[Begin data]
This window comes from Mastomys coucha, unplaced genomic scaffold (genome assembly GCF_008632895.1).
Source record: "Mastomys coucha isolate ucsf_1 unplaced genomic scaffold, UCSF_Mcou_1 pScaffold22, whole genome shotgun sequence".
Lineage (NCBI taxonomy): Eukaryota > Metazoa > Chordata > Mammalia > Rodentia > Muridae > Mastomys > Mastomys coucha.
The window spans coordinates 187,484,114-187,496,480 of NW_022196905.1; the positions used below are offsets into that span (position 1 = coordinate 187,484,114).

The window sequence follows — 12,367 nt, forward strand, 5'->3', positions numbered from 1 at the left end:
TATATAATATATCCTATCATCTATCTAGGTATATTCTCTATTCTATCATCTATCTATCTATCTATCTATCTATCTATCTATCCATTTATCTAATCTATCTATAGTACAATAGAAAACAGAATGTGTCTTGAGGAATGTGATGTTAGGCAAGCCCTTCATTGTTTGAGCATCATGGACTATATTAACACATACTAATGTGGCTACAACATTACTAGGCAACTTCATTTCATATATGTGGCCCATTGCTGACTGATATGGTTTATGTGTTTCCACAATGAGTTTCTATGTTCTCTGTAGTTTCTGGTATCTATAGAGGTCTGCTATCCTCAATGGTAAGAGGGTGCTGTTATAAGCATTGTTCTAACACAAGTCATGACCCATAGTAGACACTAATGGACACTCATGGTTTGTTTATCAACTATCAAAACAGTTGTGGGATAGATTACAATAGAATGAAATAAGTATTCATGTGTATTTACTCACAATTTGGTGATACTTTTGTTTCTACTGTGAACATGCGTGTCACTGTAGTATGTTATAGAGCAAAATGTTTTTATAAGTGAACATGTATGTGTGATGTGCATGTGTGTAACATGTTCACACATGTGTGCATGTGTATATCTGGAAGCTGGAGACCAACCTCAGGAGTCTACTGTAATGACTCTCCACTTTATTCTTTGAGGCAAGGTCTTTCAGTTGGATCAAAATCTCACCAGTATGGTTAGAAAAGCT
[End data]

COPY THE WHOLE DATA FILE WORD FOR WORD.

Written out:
This window comes from Mastomys coucha, unplaced genomic scaffold (genome assembly GCF_008632895.1).
Source record: "Mastomys coucha isolate ucsf_1 unplaced genomic scaffold, UCSF_Mcou_1 pScaffold22, whole genome shotgun sequence".
Lineage (NCBI taxonomy): Eukaryota > Metazoa > Chordata > Mammalia > Rodentia > Muridae > Mastomys > Mastomys coucha.
The window spans coordinates 187,484,114-187,496,480 of NW_022196905.1; the positions used below are offsets into that span (position 1 = coordinate 187,484,114).

The window sequence follows — 12,367 nt, forward strand, 5'->3', positions numbered from 1 at the left end:
TATATAATATATCCTATCATCTATCTAGGTATATTCTCTATTCTATCATCTATCTATCTATCTATCTATCTATCTATCTATCCATTTATCTAATCTATCTATAGTACAATAGAAAACAGAATGTGTCTTGAGGAATGTGATGTTAGGCAAGCCCTTCATTGTTTGAGCATCATGGACTATATTAACACATACTAATGTGGCTACAACATTACTAGGCAACTTCATTTCATATATGTGGCCCATTGCTGACTGATATGGTTTATGTGTTTCCACAATGAGTTTCTATGTTCTCTGTAGTTTCTGGTATCTATAGAGGTCTGCTATCCTCAATGGTAAGAGGGTGCTGTTATAAGCATTGTTCTAACACAAGTCATGACCCATAGTAGACACTAATGGACACTCATGGTTTGTTTATCAACTATCAAAACAGTTGTGGGATAGATTACAATAGAATGAAATAAGTATTCATGTGTATTTACTCACAATTTGGTGATACTTTTGTTTCTACTGTGAACATGCGTGTCACTGTAGTATGTTATAGAGCAAAATGTTTTTATAAGTGAACATGTATGTGTGATGTGCATGTGTGTAACATGTTCACACATGTGTGCATGTGTATATCTGGAAGCTGGAGACCAACCTCAGGAGTCTACTGTAATGACTCTCCACTTTATTCTTTGAGGCAAGGTCTTTCAGTTGGATCAAAATCTCACCAGTATGGTTAGAAAAGCT